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A Mammalian Predator-Prey Imbalance: Grizzly Bear and Wolf Extinction Affect Avian Neotropical Migrants
Joel Berger, Peter B. Stacey, Lori Bellis and Matthew P. Johnson
Vol. 11, No. 4 (Aug., 2001), pp. 947-960
Published by: Wiley
Stable URL: http://www.jstor.org/stable/3061004
Page Count: 14
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Because most large, terrestrial mammalian predators have already been lost from more than 95-99% of the contiguous United States and Mexico, many ecological communities are either missing dominant selective forces or have new ones dependent upon humans. Such large-scale manipulations of a key element of most ecosystems offer unique opportunities to investigate how the loss of large carnivores affects communities, including the extent, if any, of interactions at different trophic levels. Here, we demonstrate a cascade of ecological events that were triggered by the local extinction of grizzly bears (Ursus arctos) and wolves (Canis lupus) from the southern Greater Yellowstone Ecosystem. These include (1) the demographic eruption of a large, semi-obligate, riparian-dependent herbivore, the moose (Alces alces), during the past 150 yr; (2) the subsequent alteration of riparian vegetation structure and density by ungulate herbivory; and (3) the coincident reduction of avian neotropical migrants in the impacted willow communities. We contrasted three sites matched hydrologically and ecologically in Grand Teton National Park, Wyoming, USA, where grizzly bears and wolves had been eliminated 60-75 yr ago and moose densities were about five times higher, with those on national forest lands outside the park, where predation by the two large carnivores has been replaced by human hunting and moose densities were lower. Avian species richness and nesting density varied inversely with moose abundance, and two riparian specialists, Gray Catbirds (Dumetella carolinensis) and MacGillivray's Warblers (Oporornis tolmiei), were absent from Park riparian systems where moose densities were high. Our findings not only offer empirical support for the top-down effect of large carnivores in terrestrial communities, but also provide a scientific rationale for restoration options to conserve biological diversity. To predict future impacts, whether overt or subtle, of past management, and to restore biodiversity, more must be known about ecological interactions, including the role of large carnivores. Restoration options with respect to the system that we studied in the southern Greater Yellowstone Ecosystem are simple: (1) do nothing and accept the erosion of biological diversity, (2) replace natural carnivores with human predation, or (3) allow continued dispersal of grizzly bears and wolves into previously occupied, but now vacant, habitat. Although additional science is required to further our understanding of this and other terrestrial systems, a larger conservation challenge remains: to develop public support for ecologically rational conservation options.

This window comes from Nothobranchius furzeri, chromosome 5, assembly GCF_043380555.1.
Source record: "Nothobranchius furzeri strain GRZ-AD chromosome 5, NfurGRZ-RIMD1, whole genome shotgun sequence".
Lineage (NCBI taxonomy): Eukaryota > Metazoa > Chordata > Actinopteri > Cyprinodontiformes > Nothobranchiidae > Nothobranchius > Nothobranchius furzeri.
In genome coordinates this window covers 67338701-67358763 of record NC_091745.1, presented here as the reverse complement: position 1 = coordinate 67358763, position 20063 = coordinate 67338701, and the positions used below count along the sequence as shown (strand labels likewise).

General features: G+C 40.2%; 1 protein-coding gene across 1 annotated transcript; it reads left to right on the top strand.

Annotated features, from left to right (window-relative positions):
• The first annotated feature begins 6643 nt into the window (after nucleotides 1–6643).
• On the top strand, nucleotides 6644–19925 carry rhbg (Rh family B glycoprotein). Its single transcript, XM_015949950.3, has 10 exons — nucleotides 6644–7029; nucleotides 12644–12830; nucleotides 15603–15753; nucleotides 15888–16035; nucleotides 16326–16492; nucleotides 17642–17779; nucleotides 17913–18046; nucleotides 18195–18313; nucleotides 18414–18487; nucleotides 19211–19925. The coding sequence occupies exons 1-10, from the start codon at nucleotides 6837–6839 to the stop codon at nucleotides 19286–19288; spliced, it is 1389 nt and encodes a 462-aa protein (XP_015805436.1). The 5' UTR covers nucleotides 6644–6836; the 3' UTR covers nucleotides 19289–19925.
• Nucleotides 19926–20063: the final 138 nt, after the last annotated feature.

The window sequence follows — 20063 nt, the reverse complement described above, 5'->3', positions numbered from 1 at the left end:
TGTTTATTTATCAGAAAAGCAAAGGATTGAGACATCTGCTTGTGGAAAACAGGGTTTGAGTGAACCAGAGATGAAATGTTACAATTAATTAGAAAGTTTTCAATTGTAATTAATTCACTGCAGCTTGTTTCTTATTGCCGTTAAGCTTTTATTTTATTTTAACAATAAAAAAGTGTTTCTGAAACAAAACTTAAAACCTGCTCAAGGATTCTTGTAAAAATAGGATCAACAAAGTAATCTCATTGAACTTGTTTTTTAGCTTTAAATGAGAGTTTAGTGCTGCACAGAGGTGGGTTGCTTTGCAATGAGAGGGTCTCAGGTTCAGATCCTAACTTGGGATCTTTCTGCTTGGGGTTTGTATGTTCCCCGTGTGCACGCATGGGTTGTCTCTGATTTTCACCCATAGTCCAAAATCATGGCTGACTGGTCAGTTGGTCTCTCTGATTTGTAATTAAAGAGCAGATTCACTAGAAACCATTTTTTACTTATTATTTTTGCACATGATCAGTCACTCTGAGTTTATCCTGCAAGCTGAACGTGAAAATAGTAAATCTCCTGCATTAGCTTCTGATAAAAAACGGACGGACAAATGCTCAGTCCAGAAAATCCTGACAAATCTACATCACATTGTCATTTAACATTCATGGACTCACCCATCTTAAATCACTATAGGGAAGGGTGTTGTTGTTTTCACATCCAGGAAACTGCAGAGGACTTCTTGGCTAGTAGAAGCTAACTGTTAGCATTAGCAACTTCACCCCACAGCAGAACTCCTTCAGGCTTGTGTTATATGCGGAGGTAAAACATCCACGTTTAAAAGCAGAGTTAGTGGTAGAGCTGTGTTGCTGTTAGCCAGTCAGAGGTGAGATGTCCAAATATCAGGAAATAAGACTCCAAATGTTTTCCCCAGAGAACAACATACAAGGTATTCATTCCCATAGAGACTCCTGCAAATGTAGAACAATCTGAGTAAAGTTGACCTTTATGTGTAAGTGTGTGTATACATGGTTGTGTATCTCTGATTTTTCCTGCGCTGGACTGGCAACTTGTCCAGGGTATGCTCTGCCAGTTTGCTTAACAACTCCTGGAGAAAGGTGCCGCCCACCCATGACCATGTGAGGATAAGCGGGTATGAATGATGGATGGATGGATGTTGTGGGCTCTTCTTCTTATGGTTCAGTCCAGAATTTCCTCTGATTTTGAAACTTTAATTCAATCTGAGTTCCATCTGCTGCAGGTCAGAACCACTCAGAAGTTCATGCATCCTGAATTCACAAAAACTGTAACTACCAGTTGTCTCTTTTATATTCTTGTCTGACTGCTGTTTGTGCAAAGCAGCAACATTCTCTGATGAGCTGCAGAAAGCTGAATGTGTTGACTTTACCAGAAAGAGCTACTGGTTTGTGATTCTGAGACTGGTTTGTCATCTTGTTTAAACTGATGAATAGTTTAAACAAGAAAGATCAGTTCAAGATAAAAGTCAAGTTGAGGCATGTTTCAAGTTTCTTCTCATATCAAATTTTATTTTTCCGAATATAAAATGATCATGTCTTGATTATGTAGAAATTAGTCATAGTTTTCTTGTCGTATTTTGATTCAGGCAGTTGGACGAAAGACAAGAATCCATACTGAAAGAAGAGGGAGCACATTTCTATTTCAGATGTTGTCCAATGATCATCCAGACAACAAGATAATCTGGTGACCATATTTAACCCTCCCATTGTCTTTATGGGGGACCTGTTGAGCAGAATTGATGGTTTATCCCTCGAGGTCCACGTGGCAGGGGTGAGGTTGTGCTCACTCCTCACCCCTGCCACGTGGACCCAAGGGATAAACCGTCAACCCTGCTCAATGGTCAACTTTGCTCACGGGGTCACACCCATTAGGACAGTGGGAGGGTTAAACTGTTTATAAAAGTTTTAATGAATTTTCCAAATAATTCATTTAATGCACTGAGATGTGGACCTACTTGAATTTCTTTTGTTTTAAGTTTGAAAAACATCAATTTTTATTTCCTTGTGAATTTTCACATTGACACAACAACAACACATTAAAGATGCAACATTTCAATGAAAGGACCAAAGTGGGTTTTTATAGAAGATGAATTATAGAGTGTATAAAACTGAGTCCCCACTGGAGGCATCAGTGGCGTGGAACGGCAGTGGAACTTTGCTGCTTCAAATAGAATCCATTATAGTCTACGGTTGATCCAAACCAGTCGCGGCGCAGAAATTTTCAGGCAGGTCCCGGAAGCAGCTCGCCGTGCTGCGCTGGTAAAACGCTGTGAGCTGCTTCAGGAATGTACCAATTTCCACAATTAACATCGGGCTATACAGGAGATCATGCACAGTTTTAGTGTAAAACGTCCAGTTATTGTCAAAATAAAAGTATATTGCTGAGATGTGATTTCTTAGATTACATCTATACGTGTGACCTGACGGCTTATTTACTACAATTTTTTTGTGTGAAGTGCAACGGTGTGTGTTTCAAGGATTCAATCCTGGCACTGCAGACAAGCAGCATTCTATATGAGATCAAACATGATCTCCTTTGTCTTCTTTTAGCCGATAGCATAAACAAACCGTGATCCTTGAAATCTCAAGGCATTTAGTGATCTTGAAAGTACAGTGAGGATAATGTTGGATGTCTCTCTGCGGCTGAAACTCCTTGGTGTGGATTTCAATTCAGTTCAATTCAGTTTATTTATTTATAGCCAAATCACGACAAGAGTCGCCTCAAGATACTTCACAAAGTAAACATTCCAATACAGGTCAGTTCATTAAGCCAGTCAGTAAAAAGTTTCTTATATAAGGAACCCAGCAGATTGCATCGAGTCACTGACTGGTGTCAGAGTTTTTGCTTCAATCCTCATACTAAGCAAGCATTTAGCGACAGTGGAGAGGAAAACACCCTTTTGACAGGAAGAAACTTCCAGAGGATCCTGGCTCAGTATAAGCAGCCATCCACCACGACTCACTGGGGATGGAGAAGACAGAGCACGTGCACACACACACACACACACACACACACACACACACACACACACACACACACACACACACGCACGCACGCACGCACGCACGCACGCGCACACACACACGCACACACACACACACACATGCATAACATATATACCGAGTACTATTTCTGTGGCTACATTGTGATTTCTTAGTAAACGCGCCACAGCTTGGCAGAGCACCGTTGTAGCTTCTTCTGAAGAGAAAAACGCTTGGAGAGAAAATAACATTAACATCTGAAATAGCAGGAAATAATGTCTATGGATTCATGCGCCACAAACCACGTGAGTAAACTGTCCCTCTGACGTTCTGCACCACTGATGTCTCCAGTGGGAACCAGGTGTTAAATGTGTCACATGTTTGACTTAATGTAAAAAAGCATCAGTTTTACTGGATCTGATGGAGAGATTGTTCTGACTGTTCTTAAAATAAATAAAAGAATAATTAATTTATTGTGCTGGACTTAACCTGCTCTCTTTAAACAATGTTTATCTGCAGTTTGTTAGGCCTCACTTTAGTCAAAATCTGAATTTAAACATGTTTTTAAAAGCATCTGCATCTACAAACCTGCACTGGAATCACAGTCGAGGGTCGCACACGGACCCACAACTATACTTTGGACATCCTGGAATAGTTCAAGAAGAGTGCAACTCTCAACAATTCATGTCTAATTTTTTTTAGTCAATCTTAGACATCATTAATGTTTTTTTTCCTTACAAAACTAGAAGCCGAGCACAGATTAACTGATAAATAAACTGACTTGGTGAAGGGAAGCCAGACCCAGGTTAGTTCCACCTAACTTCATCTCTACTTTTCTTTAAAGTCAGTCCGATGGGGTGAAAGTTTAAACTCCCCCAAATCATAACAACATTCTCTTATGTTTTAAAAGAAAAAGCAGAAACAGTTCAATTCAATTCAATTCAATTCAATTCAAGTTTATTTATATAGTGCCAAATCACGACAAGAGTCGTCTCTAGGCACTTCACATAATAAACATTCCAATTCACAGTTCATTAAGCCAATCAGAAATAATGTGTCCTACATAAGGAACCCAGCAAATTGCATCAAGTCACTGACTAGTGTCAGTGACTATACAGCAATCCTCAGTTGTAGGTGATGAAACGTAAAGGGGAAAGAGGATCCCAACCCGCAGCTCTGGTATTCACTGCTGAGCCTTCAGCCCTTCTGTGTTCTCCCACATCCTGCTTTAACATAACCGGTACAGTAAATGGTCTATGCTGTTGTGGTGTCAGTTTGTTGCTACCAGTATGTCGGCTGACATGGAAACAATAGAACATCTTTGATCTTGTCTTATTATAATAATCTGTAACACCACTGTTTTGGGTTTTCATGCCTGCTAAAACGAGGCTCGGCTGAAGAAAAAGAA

Ecological Applications © 2001 Wiley